Biocon has embarked on developing a pipeline of interesting novel biologics which it will look at as a global opportunity, says CMD Kiran Mazumdar-Shaw
Kiran Mazumdar-Shaw says India has not encouraged clinical research and only focussed on clinical practice
Billionaire Kiran Mazumdar-Shaw’s Biocon Ltd recently became the first company to have a biosimilar approved in the US for Roche’s drug Trastuzumab, which is marketed as Herceptin and used in treating certain breast and stomach cancers.
The biosimilar, to be sold under the brand name Ogivri, brings Biocon a step closer to building a truly original bio-drug, or ‘novel biologic’ as it’s called, for various markets. Biocon already has two novel biologics—Nimotuzumab for treating head and neck cancer and Itolizumab for treating psoriasis—that it markets in India, says Mazumdar-Shaw, 64, the company’s chairperson and managing director.
From an earnings perspective, the bigger prize is to build biologics for America and Europe, and Biocon is working on a pipeline.
It has also strengthened its partnership with Mylan NV, which will market Ogivri in the US starting 2019, when Roche’s patent on the original drug expires.
Biocon will eventually rely on cutting-edge R&D to produce high-risk, high-reward original molecules for multiple markets, Mazumdar-Shaw tells Forbes India in an interview. Excerpts:
Q. Give us some context of India’s pharmaceuticals industry, leading to the development of biosimilars…
India’s pharma sector has played a pretty important global leadership role when it comes to generic drugs. This category is based on our huge skill base in chemistry and synthetic chemistry. And we’ve leveraged that to take us to where we are today.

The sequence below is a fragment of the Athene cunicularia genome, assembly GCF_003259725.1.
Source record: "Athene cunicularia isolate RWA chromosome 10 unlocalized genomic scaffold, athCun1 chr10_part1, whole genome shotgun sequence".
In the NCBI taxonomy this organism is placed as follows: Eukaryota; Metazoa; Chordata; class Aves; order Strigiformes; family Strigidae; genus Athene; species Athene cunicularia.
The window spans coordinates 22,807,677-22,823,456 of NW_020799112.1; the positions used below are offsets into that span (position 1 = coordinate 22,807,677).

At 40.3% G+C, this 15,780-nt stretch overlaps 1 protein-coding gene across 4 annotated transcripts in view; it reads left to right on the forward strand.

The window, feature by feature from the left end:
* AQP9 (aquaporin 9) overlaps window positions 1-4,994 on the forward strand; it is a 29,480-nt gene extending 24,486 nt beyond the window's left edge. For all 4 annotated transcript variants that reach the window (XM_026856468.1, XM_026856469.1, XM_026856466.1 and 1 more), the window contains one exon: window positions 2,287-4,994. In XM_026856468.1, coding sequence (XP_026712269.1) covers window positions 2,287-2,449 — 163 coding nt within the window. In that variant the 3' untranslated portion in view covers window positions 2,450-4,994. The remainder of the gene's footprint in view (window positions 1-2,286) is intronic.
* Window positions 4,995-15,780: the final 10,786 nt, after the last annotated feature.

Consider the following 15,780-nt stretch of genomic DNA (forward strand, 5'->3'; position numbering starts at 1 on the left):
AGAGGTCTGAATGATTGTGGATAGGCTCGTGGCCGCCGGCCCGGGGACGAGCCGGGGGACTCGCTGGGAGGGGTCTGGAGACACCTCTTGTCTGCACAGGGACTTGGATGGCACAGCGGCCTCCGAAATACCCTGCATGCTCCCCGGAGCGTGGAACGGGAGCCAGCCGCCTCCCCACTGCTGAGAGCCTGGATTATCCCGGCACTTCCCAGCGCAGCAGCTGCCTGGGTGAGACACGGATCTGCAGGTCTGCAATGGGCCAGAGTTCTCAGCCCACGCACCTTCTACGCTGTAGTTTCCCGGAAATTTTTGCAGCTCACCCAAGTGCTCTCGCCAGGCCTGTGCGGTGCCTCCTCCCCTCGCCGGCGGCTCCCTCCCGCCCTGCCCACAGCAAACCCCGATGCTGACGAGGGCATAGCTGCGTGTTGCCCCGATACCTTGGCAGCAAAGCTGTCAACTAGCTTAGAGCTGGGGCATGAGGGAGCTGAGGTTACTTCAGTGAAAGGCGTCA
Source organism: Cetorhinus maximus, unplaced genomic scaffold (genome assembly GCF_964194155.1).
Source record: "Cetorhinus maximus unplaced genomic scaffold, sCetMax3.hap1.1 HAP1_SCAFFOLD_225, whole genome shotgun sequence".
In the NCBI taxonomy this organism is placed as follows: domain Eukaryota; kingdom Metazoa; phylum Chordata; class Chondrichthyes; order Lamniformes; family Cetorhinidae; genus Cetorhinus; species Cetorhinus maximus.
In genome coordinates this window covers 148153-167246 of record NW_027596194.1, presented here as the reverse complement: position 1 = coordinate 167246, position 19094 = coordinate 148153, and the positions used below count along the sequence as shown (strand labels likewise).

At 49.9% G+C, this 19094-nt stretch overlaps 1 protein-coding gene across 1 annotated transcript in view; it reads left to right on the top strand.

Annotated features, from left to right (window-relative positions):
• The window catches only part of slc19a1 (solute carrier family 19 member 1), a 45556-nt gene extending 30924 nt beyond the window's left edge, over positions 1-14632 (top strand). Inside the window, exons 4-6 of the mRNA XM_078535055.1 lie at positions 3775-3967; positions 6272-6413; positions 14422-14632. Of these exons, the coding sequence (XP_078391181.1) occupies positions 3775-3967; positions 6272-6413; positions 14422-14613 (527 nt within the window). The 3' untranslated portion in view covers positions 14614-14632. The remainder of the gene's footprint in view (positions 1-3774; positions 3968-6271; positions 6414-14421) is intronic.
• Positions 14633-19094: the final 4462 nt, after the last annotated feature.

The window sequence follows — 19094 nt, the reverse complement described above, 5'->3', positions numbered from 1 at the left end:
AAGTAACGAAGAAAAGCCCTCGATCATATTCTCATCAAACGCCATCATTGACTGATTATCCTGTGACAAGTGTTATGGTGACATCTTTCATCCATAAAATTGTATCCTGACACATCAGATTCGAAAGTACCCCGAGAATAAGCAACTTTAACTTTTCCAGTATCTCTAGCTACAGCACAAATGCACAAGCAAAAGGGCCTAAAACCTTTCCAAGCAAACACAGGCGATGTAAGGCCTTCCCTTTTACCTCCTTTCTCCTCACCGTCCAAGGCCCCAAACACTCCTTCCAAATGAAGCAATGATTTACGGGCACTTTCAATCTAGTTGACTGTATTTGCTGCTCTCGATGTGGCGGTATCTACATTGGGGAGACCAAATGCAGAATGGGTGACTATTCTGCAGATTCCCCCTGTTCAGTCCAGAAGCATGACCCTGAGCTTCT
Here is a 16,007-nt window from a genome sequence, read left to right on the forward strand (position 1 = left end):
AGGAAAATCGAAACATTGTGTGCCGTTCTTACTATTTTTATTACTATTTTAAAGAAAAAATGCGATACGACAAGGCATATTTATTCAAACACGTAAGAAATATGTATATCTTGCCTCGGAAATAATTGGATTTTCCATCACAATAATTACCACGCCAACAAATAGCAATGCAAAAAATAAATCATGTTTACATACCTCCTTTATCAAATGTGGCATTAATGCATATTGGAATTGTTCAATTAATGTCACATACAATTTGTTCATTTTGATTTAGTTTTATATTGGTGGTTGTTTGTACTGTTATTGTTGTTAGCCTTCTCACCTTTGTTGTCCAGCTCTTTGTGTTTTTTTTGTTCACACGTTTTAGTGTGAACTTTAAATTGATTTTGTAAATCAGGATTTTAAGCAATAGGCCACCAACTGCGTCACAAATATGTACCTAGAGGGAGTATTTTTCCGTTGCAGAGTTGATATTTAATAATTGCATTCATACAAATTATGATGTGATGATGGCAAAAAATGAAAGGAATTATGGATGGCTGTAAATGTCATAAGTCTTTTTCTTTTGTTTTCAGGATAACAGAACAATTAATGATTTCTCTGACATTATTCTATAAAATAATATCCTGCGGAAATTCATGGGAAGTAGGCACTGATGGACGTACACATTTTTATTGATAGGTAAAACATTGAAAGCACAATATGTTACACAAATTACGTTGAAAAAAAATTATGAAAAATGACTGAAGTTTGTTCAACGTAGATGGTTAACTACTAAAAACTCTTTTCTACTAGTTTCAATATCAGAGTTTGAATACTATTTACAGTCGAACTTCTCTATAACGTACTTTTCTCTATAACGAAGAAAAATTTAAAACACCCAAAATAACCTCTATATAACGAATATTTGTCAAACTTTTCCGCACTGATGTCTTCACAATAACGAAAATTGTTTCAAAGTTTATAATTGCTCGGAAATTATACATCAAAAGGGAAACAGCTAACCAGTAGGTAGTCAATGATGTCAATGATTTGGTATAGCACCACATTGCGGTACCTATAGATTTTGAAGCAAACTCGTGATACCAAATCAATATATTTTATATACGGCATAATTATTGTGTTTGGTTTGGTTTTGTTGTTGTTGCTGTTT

To put things in context, if you want to develop a generic drug, it takes about two years and about $5 million. Basically, to show equivalence to the drugs through Beba (bioequivalence and bioavailability) studies. This is the model that has been successfully pursued by Indian pharma companies over the years.
Then came the opportunity to develop biosimilars, which are near-identical copies of biologics—large, complex molecules which are impossible to identically copy. But a biosimilar can do the same job as the biologic drug. Therefore, the efficacy, safety and immunogenicity of such drugs are important factors. They require extensive clinical trials and studies over hundreds of volunteer patients, which is expensive.
Typically, a biosimilar drug can take upwards of $150 million to develop and about 80 percent of that cost is the clinical development price. The rest of it is the pre-clinical development of the drug. The risk is pretty high because you are spending all this money and hoping that the data that comes out matches that from the tests conducted with the original drug.
This is an opportunity for us to be a differentiated pharmaceutical company because as an entrepreneur, I’ve always believed that you should try and find a niche for yourself.